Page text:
So, I didn’t buy Forager. Instead, I’m playing a few of the free games from the Epic store, like Moonlighter and Enter the Gungeon. They don’t scratch the itch in exactly the same way, but they also don’t cost $13.59. Or any amount of money, actually. All of which is making me wonder when again exactly that I will be back to purchasing games.
There is a slow-burning dumpster fire in the Guild Wars 2 subreddit, and it seems to have been set by ArenaNet.
For those just coming onto the crime scene, the stage is set thus: GW2 appears to be in decline. Revenue is down. ArenaNet lost ~35% of its staff in February of this year. While there has been semi-regular Living Story updates, the last full expansion was released almost two full years ago. So when there was an announcement countdown livestream event on Twitch, the dedicated fans were hopeful. Maybe there would be a new expansion? Or new elite specs? Or some WvW/PvP love?
It was not a complete nothingburger, but it was clearly not at all anything that a worried fan might take solace in. Living Stories are now “Living Sagas,” there are some new Masteries coming, and… 10m starter raids called Strikes? When you lose a third of your entire workforce six months ago and leave an awkward silence to the question of whether your company can even handle another expansion, people start using phrases like “maintenance mode.”
The Content Marketing Manager response over this holiday weekend has consisted of… throwing around lit garbage.
Hey friends, this industry can be a weird one to work in and this year has been an especially roller-coaster-y one for lots of companies. A couple of important things to remember: (1/5)
If you’re abusing your fellow human beings because you’re mad about your game, that’s not “passion”. You’ve lost perspective and crossed a line. It doesn’t matter why you think a game has wronged you–attacking devs or your fellow community members has no excuse. Ever. (2/5)
“Be professional” is not code for “I am allowed to heap every vile treatment I can think of onto your head, and you are required to thank me for it, ask for more, and always treat me with the utmost deference. If I even THINK you aren’t, there will be hell to pay”. (3/5)
If you have to resort to hyperbole, snark, fact omission, mild truth-stretching, creepy comparisons to Hitler, or metaphors about “It’s like if you paid the bill but they turned off your heat in winter” to explain your fury, perhaps the situation is not as dire as you say. (4/5)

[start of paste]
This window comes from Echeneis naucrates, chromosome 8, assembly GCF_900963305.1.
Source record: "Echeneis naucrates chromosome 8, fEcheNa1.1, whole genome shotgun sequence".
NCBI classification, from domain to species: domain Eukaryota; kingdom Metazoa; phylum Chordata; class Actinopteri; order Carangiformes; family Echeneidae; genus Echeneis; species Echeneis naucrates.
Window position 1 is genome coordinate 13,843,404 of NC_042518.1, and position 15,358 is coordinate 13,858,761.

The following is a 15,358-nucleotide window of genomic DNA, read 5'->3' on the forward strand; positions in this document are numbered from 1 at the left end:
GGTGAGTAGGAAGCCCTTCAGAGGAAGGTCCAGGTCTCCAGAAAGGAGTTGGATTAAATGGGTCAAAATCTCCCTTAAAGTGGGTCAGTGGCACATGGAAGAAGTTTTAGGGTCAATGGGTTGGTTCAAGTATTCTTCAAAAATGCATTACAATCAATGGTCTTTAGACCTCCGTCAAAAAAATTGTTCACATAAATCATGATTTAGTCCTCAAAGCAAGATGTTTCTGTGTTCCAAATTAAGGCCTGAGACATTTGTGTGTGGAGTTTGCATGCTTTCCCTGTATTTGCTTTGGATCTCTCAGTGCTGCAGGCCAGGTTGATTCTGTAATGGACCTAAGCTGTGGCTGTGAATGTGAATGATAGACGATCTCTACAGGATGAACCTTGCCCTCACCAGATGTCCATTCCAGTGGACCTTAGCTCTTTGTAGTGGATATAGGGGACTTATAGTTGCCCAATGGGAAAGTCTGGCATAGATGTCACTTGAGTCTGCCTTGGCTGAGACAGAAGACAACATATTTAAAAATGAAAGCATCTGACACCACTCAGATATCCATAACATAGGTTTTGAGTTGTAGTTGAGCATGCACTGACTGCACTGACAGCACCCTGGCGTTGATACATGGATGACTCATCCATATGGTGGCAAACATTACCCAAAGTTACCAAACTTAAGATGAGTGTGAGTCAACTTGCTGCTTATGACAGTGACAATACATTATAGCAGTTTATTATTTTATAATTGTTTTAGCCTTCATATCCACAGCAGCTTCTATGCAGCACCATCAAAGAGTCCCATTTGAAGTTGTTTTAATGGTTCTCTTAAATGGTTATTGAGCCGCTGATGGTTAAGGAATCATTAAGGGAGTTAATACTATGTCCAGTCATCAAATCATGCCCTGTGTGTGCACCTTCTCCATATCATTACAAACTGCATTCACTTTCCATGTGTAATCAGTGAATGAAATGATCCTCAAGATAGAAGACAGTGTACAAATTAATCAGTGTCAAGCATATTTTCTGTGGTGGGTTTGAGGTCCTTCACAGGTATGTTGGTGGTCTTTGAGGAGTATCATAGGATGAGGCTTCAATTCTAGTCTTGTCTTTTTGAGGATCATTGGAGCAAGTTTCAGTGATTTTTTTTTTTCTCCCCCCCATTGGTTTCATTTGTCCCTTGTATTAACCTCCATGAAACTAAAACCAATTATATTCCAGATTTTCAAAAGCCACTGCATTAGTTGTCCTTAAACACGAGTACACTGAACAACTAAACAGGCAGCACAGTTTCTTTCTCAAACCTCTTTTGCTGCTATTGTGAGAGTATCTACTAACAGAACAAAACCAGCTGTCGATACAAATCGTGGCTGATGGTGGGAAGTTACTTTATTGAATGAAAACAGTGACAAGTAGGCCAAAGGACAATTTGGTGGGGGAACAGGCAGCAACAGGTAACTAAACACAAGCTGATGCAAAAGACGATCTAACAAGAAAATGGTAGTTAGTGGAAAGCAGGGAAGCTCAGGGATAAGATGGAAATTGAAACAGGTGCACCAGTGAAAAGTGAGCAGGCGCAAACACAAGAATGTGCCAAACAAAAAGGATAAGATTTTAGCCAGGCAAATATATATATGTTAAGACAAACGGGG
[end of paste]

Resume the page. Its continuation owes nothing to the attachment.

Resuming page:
Save the “But you have to understand” devs deserve abuse. I’ve been working in this industry for 10 years and playing in it since I was a little girl. I’ve been Mad At A Game. I never *once* exhibited the vile behavior I see daily. It can be done. (5/5)
This has been received by the GW2 Reddit community… poorly. Even though she later clarified that she totally wasn’t talking about reaction to the ArenaNet event – that rant was apparently just apropos of nothing – it became somewhat emblematic of developer communication these days. Specifically, react and pontificate on the toxicity of your game’s community instead of addressing the root causes of ire.
I mean, what does this Content Marketing Manager expect to occur as a result of her posts? Has there been a single successful chastisement in the history of the internet? Even if it worked the end result would still be Reddit threads filled with polite questions and criticism and radio silence from the company that absolutely wants you to continue giving them money but won’t give you a hint that it’s secretly cratering and can’t possibly swing an expansion anymore. Which, okay, business is going to business here – why tell players the $5 (character-specific!) bag slot they’re about to buy will never contain new items when you can say nothing and keep the money?
Nobody wants to upgrade to a 1st-class cabin on the Titanic. At least, not after it hits an iceberg. And make no mistake, Guild Wars 2 has hit an iceberg. Probably a few. The remaining crew yelling at the panicking passengers is the exact opposite of constructive. Something useful would be informing them that additional lifeboats (expansion) are being constructed as we speak. Here are some life jackets (elite specs). There’s a nice band playing over on Deck 7 (WvW stuff). You know, anything to make the transition a more pleasant experience when it is literally your job to do so.